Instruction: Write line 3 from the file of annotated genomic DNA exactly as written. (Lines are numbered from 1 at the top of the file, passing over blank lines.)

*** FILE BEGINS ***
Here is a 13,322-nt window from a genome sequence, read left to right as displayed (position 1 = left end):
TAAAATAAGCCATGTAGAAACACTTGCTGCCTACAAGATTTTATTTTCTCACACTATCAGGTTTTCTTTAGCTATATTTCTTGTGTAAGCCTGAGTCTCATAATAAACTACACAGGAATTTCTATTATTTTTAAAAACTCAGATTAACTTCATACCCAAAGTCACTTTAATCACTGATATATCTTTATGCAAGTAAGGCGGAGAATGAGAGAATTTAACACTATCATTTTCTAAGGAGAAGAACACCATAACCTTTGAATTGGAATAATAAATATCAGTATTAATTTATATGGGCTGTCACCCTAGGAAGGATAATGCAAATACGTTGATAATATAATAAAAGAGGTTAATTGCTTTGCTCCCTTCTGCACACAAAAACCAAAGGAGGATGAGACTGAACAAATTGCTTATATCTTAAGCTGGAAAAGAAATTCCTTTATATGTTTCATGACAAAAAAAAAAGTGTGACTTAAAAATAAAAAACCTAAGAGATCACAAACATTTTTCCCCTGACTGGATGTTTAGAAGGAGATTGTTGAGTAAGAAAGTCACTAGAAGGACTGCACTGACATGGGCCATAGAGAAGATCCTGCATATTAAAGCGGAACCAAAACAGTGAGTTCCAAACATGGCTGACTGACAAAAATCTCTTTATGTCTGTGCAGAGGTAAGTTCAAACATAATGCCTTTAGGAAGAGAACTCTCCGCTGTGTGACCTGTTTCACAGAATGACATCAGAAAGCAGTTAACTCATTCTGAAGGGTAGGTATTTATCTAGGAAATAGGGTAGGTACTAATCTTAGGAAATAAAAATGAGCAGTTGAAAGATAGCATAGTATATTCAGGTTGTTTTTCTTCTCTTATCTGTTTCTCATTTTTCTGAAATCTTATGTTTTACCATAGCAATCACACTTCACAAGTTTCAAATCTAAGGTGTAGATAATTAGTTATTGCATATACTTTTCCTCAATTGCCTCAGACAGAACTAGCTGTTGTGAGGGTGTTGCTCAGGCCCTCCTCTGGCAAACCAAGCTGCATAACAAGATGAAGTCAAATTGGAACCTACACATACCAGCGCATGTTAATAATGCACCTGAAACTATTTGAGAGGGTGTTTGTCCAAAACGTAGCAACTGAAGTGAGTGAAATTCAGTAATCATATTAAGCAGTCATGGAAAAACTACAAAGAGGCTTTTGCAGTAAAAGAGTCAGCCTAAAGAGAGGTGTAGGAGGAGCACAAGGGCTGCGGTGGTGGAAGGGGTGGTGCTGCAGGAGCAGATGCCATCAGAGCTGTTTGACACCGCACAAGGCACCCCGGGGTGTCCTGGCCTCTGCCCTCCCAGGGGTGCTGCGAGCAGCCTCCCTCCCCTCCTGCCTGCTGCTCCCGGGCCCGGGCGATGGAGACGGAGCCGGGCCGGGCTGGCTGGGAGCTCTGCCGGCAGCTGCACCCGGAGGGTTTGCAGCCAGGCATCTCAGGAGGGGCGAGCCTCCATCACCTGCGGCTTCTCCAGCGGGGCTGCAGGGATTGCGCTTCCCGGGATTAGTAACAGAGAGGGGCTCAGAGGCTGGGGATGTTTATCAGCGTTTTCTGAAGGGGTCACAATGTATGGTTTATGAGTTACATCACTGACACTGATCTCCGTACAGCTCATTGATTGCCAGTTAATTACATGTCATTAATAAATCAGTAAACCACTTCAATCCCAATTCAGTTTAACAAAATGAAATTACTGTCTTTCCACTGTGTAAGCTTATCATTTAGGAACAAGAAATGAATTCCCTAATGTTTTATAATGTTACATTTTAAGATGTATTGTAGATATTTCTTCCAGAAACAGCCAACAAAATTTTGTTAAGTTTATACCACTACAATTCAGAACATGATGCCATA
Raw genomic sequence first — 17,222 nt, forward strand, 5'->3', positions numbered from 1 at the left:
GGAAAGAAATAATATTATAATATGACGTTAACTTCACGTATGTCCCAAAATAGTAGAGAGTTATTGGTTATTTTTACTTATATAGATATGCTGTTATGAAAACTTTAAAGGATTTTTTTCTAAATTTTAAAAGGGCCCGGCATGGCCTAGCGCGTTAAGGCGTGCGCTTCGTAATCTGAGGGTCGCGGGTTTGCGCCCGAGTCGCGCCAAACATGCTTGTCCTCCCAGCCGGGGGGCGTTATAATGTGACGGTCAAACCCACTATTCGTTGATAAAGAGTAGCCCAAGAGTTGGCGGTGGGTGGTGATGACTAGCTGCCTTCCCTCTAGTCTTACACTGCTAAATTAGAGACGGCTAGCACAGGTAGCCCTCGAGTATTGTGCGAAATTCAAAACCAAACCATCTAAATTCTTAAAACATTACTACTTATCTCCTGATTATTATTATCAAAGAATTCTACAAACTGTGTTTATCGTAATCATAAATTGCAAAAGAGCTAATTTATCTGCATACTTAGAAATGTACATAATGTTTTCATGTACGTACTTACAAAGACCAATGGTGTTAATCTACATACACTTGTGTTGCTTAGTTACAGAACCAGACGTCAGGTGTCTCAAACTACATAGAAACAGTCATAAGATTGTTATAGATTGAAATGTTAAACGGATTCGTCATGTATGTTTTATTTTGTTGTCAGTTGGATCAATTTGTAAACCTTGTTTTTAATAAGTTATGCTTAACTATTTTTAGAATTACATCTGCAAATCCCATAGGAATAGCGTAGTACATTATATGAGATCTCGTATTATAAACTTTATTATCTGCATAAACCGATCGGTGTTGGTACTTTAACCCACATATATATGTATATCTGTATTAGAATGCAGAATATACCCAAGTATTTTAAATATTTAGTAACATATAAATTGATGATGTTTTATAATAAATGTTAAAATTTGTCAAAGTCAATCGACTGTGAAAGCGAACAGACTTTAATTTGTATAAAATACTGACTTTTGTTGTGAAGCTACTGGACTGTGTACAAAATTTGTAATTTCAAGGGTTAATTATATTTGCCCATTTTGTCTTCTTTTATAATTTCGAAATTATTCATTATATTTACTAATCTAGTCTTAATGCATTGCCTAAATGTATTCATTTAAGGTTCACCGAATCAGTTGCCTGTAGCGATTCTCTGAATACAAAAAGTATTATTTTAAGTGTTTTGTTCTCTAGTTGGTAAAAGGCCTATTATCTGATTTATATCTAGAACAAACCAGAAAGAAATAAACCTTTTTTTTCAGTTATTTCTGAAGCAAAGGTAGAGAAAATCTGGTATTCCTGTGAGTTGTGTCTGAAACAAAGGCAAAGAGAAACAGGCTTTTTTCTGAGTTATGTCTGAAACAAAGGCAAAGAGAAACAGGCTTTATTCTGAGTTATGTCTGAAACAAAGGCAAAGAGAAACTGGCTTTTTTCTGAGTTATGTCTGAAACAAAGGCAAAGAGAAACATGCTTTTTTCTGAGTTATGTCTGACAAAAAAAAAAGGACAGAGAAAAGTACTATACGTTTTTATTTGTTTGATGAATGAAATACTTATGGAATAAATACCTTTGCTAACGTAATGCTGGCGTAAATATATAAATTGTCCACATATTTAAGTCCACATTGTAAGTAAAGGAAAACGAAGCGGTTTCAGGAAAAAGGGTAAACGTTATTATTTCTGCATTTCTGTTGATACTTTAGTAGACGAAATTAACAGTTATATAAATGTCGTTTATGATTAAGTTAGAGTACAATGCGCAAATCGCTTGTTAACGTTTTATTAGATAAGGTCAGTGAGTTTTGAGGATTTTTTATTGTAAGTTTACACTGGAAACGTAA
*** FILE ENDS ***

Raw genomic sequence first — 17,222 nt, forward strand, 5'->3', positions numbered from 1 at the left: